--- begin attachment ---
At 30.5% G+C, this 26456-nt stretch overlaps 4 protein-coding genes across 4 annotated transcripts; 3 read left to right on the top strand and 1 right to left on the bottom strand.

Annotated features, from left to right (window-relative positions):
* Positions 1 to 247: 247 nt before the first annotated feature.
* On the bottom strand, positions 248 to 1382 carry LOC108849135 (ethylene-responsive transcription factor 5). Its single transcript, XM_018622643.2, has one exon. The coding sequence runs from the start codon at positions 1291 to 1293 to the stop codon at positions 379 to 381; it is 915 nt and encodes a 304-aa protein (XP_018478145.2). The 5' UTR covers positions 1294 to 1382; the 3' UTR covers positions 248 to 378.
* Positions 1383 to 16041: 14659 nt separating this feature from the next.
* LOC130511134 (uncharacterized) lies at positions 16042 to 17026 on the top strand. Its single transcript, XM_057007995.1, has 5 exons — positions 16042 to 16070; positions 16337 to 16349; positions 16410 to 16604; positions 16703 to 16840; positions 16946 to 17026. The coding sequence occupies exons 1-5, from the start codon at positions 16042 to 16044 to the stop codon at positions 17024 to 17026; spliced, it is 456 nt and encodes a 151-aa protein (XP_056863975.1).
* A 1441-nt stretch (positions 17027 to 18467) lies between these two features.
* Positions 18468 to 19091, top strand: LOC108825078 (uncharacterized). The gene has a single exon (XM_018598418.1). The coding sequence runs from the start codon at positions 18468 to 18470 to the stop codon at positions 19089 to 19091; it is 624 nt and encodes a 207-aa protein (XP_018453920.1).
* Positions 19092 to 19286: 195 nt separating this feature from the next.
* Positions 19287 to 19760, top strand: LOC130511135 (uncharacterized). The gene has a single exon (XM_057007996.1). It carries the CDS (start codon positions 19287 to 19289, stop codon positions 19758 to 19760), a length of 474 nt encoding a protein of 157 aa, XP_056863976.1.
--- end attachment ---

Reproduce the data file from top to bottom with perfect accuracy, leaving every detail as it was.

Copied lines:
At 30.5% G+C, this 26456-nt stretch overlaps 4 protein-coding genes across 4 annotated transcripts; 3 read left to right on the top strand and 1 right to left on the bottom strand.

Annotated features, from left to right (window-relative positions):
* Positions 1 to 247: 247 nt before the first annotated feature.
* On the bottom strand, positions 248 to 1382 carry LOC108849135 (ethylene-responsive transcription factor 5). Its single transcript, XM_018622643.2, has one exon. The coding sequence runs from the start codon at positions 1291 to 1293 to the stop codon at positions 379 to 381; it is 915 nt and encodes a 304-aa protein (XP_018478145.2). The 5' UTR covers positions 1294 to 1382; the 3' UTR covers positions 248 to 378.
* Positions 1383 to 16041: 14659 nt separating this feature from the next.
* LOC130511134 (uncharacterized) lies at positions 16042 to 17026 on the top strand. Its single transcript, XM_057007995.1, has 5 exons — positions 16042 to 16070; positions 16337 to 16349; positions 16410 to 16604; positions 16703 to 16840; positions 16946 to 17026. The coding sequence occupies exons 1-5, from the start codon at positions 16042 to 16044 to the stop codon at positions 17024 to 17026; spliced, it is 456 nt and encodes a 151-aa protein (XP_056863975.1).
* A 1441-nt stretch (positions 17027 to 18467) lies between these two features.
* Positions 18468 to 19091, top strand: LOC108825078 (uncharacterized). The gene has a single exon (XM_018598418.1). The coding sequence runs from the start codon at positions 18468 to 18470 to the stop codon at positions 19089 to 19091; it is 624 nt and encodes a 207-aa protein (XP_018453920.1).
* Positions 19092 to 19286: 195 nt separating this feature from the next.
* Positions 19287 to 19760, top strand: LOC130511135 (uncharacterized). The gene has a single exon (XM_057007996.1). It carries the CDS (start codon positions 19287 to 19289, stop codon positions 19758 to 19760), a length of 474 nt encoding a protein of 157 aa, XP_056863976.1.